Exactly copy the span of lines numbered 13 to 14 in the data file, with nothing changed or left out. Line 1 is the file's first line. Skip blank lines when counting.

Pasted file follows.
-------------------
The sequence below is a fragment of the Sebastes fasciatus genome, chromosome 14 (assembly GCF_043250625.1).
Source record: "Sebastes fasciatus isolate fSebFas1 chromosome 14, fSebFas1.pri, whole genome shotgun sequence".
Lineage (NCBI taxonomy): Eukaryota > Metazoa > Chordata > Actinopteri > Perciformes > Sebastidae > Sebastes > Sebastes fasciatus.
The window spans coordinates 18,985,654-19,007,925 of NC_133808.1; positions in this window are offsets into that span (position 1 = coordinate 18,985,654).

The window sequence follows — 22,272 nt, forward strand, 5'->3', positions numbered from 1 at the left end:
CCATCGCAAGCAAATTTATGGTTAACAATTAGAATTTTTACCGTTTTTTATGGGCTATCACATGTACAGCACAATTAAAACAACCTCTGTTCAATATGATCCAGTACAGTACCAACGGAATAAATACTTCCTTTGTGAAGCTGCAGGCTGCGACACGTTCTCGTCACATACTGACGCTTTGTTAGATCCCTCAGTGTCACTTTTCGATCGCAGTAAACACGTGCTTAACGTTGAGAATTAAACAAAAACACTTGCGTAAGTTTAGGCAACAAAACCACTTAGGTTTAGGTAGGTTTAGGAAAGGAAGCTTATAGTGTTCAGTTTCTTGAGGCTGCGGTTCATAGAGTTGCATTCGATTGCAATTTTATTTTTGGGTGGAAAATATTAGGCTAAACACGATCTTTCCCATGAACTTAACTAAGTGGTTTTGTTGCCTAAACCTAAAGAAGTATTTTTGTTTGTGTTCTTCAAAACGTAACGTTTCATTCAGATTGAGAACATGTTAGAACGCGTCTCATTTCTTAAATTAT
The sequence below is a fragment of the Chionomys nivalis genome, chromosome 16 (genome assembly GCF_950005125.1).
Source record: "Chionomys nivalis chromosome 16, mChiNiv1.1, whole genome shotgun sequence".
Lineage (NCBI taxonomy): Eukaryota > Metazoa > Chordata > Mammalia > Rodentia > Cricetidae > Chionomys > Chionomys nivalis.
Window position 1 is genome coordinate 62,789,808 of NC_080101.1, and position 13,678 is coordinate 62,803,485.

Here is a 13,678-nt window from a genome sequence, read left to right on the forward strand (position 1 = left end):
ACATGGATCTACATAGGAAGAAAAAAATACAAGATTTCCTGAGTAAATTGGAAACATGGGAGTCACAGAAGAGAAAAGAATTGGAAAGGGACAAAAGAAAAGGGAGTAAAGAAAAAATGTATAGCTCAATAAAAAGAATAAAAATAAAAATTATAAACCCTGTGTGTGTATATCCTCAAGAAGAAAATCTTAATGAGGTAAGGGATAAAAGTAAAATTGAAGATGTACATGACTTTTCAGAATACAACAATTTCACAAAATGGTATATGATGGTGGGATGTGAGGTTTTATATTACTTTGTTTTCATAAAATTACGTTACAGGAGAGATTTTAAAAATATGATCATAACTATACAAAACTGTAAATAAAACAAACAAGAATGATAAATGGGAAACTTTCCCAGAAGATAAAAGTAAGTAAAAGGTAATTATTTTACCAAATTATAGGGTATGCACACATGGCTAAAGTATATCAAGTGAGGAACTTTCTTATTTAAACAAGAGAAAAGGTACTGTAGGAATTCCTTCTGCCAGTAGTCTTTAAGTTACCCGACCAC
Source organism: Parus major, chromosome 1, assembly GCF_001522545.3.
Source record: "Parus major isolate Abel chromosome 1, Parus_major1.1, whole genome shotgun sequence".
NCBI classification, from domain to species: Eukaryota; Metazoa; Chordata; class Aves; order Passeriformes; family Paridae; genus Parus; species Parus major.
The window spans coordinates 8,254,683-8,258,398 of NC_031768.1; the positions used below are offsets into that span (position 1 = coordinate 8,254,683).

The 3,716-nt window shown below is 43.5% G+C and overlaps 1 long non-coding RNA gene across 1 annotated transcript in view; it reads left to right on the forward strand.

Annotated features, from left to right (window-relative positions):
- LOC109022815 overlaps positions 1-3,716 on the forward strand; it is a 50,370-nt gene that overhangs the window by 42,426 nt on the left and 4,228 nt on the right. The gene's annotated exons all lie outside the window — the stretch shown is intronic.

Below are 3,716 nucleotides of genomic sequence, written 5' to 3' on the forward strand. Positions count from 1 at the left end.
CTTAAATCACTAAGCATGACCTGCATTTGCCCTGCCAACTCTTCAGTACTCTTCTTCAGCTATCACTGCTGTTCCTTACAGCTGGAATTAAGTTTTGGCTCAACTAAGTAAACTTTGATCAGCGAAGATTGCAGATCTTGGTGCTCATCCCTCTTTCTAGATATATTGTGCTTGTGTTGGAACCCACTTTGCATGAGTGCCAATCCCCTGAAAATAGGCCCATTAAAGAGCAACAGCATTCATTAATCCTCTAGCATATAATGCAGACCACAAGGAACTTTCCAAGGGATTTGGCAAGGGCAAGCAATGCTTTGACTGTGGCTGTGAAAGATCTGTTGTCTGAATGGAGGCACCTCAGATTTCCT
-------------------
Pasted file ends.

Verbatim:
Source organism: Parus major, chromosome 1, assembly GCF_001522545.3.
Source record: "Parus major isolate Abel chromosome 1, Parus_major1.1, whole genome shotgun sequence".